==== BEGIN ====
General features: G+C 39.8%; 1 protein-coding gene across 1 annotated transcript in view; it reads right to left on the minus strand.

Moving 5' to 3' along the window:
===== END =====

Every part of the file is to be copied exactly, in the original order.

General features: G+C 39.8%; 1 protein-coding gene across 1 annotated transcript in view; it reads right to left on the minus strand.

Moving 5' to 3' along the window: